Travelers can watch and feed safari animals from their cars if they make the drive to Glen Rose.

The 1,800 acres serve as home to about 1,100 animals, marketing director Warren Lewis said. Visitors can drive a 9.5-mile track and feed giraffes, he said.

Visitors can book tours, which allows questions to be asked and answered, he said.

“Book a tour now, rather than later,” he said. “You get to ride instead of drive, they provide the feed for the animals in the van and you get a tour guide.”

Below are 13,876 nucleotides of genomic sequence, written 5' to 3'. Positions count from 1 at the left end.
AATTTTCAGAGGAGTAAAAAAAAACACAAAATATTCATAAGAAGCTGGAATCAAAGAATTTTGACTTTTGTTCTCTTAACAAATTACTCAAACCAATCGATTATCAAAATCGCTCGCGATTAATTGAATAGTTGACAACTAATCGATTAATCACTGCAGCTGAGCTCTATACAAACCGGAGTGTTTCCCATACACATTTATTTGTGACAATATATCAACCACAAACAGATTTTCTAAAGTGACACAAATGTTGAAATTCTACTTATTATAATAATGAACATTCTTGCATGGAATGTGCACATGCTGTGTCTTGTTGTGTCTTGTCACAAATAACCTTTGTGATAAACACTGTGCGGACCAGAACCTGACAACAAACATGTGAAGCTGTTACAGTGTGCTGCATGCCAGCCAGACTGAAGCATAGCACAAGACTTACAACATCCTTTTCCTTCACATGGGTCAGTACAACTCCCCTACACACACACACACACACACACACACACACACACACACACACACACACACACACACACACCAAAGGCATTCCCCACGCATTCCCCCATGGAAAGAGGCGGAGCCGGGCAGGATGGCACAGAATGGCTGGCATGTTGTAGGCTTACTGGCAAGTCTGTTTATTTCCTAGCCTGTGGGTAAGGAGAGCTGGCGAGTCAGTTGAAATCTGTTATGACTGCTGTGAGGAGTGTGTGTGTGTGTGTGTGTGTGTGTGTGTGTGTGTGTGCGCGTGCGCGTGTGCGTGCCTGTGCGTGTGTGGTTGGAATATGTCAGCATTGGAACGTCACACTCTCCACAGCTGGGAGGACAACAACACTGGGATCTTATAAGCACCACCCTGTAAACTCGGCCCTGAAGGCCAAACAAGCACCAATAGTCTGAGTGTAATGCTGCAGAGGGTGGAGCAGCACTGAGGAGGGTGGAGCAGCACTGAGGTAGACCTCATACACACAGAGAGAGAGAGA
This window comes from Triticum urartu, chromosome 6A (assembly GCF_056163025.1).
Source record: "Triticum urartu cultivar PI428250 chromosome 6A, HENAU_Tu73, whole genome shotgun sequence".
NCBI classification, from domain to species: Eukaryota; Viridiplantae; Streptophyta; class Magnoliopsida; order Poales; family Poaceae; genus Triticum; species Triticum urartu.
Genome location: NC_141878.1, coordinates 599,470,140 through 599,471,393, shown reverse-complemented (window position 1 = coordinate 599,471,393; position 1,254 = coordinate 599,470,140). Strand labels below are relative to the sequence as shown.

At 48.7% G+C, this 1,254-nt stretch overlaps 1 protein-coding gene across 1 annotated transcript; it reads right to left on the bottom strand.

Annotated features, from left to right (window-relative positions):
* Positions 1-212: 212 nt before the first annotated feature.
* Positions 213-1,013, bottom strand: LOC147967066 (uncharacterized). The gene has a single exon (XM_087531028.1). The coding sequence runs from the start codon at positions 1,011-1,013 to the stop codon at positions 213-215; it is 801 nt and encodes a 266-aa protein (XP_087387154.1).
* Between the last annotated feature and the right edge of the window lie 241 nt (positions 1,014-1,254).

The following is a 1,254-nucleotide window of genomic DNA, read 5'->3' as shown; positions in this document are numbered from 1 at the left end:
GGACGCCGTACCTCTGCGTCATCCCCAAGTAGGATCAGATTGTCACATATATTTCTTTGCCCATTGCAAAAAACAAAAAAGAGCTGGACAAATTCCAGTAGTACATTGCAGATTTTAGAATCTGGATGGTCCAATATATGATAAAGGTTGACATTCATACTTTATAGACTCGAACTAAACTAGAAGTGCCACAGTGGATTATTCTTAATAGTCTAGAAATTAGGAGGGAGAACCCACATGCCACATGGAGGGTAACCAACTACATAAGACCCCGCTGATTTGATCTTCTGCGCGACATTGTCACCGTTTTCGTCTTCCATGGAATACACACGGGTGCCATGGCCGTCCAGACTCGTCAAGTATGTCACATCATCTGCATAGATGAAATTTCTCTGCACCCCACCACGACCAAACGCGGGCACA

The reserve is home to 16 endangered species including white and black rhinos, cheetahs, ostriches, wildebeests, antelopes, zebras and wolves.

The wolves can only be seen on a tour, because they live in an intensive management area, Lewis said.

The main purpose of the wildlife center is placing animals back in their natural habitat, he said. The animals that call the center home are raised in flocks and herds and don’t live in cages.


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